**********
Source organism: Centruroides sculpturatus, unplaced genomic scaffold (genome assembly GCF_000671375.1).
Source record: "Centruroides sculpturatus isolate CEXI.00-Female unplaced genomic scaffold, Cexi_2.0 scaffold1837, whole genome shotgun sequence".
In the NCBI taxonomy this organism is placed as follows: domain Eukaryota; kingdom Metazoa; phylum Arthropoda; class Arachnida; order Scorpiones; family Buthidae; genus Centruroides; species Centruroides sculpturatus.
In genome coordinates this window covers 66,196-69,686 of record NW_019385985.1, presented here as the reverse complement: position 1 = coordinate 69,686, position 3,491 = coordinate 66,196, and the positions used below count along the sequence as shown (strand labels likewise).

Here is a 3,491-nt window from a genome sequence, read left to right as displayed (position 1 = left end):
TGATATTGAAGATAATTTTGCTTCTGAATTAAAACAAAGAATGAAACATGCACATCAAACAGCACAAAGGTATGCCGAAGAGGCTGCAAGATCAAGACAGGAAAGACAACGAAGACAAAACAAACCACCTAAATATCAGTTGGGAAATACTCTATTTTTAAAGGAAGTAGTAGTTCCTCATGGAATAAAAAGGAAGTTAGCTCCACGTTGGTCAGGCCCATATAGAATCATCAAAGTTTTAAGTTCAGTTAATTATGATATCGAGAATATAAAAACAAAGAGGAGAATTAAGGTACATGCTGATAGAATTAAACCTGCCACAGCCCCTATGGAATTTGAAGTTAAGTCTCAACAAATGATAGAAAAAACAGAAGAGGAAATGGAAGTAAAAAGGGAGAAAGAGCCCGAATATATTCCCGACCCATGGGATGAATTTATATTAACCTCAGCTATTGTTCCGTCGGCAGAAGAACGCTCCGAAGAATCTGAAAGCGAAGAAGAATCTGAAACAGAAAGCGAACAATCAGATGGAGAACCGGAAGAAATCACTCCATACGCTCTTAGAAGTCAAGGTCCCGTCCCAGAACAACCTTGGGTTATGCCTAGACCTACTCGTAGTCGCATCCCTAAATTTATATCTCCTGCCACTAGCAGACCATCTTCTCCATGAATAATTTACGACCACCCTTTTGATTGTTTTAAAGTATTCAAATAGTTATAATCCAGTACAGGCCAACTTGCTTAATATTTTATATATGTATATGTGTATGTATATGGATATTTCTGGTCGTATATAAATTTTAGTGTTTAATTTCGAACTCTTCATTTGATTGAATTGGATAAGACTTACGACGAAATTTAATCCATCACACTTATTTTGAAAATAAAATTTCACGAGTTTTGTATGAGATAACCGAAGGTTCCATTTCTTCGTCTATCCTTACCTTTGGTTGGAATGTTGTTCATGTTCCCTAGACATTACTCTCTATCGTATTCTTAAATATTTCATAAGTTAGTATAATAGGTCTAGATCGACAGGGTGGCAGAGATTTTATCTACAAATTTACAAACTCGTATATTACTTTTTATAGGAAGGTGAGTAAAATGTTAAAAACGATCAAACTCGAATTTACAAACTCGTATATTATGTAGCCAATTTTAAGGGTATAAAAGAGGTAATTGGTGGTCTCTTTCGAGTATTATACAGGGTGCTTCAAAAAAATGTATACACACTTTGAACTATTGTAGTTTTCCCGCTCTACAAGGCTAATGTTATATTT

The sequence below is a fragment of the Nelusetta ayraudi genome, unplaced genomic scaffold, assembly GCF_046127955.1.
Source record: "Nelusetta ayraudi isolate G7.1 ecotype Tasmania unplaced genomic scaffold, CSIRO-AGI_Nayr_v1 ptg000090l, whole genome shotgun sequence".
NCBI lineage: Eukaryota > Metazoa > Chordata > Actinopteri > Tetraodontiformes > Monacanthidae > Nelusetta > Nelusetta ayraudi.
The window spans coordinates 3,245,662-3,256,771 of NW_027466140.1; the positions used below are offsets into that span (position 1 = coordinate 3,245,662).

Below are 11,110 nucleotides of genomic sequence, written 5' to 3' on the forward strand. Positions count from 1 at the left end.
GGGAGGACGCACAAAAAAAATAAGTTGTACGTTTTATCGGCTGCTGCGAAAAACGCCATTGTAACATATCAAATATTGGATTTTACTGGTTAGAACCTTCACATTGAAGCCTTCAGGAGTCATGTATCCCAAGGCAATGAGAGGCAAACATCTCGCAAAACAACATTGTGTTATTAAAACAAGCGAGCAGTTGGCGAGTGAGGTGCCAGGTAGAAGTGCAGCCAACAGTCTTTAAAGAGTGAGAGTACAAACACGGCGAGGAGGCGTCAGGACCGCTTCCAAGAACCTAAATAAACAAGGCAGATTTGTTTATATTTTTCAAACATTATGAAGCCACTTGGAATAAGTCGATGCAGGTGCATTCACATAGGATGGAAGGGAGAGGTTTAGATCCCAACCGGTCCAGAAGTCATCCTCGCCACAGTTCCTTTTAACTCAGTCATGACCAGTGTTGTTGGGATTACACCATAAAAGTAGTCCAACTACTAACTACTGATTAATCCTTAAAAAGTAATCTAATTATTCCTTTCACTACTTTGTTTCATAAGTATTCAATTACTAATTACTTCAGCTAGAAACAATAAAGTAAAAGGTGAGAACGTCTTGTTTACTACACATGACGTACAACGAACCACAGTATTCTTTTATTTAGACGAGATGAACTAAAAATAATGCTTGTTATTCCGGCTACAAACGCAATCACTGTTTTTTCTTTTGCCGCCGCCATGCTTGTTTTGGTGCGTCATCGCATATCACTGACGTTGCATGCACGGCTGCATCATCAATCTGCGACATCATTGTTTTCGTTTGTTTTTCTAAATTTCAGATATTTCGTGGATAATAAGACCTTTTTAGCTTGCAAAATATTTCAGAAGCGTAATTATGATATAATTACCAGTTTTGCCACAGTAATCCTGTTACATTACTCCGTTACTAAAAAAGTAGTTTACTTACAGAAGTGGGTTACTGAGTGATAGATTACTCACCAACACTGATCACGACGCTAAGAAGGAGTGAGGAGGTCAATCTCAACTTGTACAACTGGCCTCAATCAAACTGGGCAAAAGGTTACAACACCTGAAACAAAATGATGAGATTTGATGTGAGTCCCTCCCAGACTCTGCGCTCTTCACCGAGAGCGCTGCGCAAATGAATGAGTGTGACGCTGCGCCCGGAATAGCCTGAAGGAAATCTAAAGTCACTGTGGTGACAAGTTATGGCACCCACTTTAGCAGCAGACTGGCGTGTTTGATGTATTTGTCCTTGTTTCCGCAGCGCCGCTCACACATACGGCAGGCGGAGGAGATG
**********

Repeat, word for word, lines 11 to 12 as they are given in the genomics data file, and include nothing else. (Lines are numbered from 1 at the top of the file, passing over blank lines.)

Below are 11,110 nucleotides of genomic sequence, written 5' to 3' on the forward strand. Positions count from 1 at the left end.
GGGAGGACGCACAAAAAAAATAAGTTGTACGTTTTATCGGCTGCTGCGAAAAACGCCATTGTAACATATCAAATATTGGATTTTACTGGTTAGAACCTTCACATTGAAGCCTTCAGGAGTCATGTATCCCAAGGCAATGAGAGGCAAACATCTCGCAAAACAACATTGTGTTATTAAAACAAGCGAGCAGTTGGCGAGTGAGGTGCCAGGTAGAAGTGCAGCCAACAGTCTTTAAAGAGTGAGAGTACAAACACGGCGAGGAGGCGTCAGGACCGCTTCCAAGAACCTAAATAAACAAGGCAGATTTGTTTATATTTTTCAAACATTATGAAGCCACTTGGAATAAGTCGATGCAGGTGCATTCACATAGGATGGAAGGGAGAGGTTTAGATCCCAACCGGTCCAGAAGTCATCCTCGCCACAGTTCCTTTTAACTCAGTCATGACCAGTGTTGTTGGGATTACACCATAAAAGTAGTCCAACTACTAACTACTGATTAATCCTTAAAAAGTAATCTAATTATTCCTTTCACTACTTTGTTTCATAAGTATTCAATTACTAATTACTTCAGCTAGAAACAATAAAGTAAAAGGTGAGAACGTCTTGTTTACTACACATGACGTACAACGAACCACAGTATTCTTTTATTTAGACGAGATGAACTAAAAATAATGCTTGTTATTCCGGCTACAAACGCAATCACTGTTTTTTCTTTTGCCGCCGCCATGCTTGTTTTGGTGCGTCATCGCATATCACTGACGTTGCATGCACGGCTGCATCATCAATCTGCGACATCATTGTTTTCGTTTGTTTTTCTAAATTTCAGATATTTCGTGGATAATAAGACCTTTTTAGCTTGCAAAATATTTCAGAAGCGTAATTATGATATAATTACCAGTTTTGCCACAGTAATCCTGTTACATTACTCCGTTACTAAAAAAGTAGTTTACTTACAGAAGTGGGTTACTGAGTGATAGATTACTCACCAACACTGATCACGACGCTAAGAAGGAGTGAGGAGGTCAATCTCAACTTGTACAACTGGCCTCAATCAAACTGGGCAAAAGGTTACAACACCTGAAACAAAATGATGAGATTTGATGTGAGTCCCTCCCAGACTCTGCGCTCTTCACCGAGAGCGCTGCGCAAATGAATGAGTGTGACGCTGCGCCCGGAATAGCCTGAAGGAAATCTAAAGTCACTGTGGTGACAAGTTATGGCACCCACTTTAGCAGCAGACTGGCGTGTTTGATGTATTTGTCCTTGTTTCCGCAGCGCCGCTCACACATACGGCAGGCGGAGGAGATG